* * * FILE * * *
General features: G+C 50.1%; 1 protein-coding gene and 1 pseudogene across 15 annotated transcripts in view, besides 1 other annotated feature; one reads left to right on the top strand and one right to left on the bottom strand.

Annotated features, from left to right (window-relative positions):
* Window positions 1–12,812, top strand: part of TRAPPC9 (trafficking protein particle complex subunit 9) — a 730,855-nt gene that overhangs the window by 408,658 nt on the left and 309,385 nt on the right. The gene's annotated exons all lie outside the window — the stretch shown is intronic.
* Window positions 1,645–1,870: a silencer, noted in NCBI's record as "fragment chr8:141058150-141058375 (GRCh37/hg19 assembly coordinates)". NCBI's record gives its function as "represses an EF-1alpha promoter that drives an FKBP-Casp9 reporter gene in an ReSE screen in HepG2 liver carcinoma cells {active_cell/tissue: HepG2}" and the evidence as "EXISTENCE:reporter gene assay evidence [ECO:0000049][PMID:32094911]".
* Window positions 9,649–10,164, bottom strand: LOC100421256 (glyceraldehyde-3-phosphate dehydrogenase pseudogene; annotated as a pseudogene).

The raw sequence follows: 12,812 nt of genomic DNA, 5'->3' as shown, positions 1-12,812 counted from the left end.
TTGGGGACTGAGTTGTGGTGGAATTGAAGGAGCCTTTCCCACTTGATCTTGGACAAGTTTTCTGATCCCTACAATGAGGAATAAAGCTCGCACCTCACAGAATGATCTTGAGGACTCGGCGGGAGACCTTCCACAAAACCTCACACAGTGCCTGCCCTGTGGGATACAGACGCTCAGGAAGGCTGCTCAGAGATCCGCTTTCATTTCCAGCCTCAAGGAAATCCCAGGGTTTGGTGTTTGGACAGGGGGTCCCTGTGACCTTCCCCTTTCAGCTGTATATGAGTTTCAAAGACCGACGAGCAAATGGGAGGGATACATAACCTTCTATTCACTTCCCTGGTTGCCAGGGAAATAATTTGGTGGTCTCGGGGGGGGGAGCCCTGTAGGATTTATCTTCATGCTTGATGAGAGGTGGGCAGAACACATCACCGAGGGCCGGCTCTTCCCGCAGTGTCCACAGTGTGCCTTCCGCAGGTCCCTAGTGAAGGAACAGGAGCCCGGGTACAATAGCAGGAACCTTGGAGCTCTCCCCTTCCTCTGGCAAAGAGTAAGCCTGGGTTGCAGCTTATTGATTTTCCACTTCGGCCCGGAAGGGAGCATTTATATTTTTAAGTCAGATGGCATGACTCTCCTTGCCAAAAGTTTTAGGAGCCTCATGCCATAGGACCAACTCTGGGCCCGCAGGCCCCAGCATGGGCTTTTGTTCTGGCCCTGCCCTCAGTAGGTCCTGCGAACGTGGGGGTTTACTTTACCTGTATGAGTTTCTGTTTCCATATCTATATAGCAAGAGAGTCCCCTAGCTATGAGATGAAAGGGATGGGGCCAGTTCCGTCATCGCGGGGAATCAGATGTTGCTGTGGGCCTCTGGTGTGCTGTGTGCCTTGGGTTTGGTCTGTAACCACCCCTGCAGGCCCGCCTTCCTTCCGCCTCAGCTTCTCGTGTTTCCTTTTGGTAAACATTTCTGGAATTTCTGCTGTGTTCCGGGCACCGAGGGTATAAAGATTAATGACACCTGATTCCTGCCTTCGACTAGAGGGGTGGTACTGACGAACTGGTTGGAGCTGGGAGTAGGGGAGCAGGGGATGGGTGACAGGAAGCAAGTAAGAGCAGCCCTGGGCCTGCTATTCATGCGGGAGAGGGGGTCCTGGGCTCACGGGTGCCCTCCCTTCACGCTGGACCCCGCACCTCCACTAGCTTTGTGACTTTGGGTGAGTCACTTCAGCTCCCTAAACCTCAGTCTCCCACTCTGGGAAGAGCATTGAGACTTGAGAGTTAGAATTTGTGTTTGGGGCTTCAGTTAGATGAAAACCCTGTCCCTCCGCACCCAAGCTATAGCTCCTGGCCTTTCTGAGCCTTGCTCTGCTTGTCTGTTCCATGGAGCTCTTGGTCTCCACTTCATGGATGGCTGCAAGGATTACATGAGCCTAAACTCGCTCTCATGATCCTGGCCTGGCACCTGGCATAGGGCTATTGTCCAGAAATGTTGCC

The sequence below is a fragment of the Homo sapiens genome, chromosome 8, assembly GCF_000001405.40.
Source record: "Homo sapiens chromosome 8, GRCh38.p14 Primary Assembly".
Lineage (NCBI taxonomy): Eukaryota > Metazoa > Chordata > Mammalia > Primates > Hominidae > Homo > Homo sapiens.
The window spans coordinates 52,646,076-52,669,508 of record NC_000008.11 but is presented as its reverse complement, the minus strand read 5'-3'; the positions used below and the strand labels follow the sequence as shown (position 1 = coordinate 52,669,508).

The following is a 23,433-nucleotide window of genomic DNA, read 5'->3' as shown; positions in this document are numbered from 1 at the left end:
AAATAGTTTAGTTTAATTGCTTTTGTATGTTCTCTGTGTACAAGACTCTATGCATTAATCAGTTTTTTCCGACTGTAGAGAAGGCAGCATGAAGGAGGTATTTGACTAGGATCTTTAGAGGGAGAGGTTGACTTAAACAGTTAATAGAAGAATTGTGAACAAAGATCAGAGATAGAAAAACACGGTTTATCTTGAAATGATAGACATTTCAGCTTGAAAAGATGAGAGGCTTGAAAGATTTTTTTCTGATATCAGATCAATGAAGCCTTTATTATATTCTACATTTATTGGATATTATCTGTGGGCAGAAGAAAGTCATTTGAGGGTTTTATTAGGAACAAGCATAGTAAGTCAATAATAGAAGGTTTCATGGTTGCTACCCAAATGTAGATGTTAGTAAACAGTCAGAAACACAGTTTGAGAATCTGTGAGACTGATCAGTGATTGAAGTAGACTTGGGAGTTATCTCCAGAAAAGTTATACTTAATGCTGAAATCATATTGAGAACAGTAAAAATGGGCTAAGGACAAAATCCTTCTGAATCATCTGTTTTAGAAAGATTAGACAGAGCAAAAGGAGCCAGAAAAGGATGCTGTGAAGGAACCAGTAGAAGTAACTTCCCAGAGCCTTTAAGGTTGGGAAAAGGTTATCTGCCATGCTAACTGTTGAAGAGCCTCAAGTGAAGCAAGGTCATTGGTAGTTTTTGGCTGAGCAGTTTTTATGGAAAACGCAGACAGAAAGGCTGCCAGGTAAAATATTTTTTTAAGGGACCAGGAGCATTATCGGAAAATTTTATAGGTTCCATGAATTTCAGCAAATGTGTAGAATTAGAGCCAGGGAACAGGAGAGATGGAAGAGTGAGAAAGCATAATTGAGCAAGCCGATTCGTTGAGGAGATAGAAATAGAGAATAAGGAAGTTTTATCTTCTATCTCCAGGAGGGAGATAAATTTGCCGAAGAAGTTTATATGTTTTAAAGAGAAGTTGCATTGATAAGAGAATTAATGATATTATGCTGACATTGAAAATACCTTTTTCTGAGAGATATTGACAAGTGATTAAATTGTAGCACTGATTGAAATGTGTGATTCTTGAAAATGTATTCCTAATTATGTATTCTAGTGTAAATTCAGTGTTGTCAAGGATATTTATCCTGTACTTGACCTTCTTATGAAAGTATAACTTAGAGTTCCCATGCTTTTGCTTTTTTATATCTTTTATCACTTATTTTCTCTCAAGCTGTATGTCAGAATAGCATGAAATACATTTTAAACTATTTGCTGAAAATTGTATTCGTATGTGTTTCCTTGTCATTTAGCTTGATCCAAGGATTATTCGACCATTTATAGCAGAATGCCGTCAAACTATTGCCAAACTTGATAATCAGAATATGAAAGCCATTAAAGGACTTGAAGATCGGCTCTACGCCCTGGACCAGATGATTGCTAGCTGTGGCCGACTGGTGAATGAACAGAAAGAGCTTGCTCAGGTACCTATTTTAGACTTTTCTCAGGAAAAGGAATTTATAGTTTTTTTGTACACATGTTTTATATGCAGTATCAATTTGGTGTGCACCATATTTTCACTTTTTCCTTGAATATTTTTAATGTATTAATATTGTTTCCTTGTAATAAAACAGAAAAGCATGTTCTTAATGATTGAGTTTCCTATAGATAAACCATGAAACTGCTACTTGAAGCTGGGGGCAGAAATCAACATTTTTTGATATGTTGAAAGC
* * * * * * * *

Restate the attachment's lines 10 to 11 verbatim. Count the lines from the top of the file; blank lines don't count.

Lineage (NCBI taxonomy): Eukaryota > Metazoa > Chordata > Mammalia > Primates > Hominidae > Homo > Homo sapiens.
The window spans coordinates 52,646,076-52,669,508 of record NC_000008.11 but is presented as its reverse complement, the minus strand read 5'-3'; the positions used below and the strand labels follow the sequence as shown (position 1 = coordinate 52,669,508).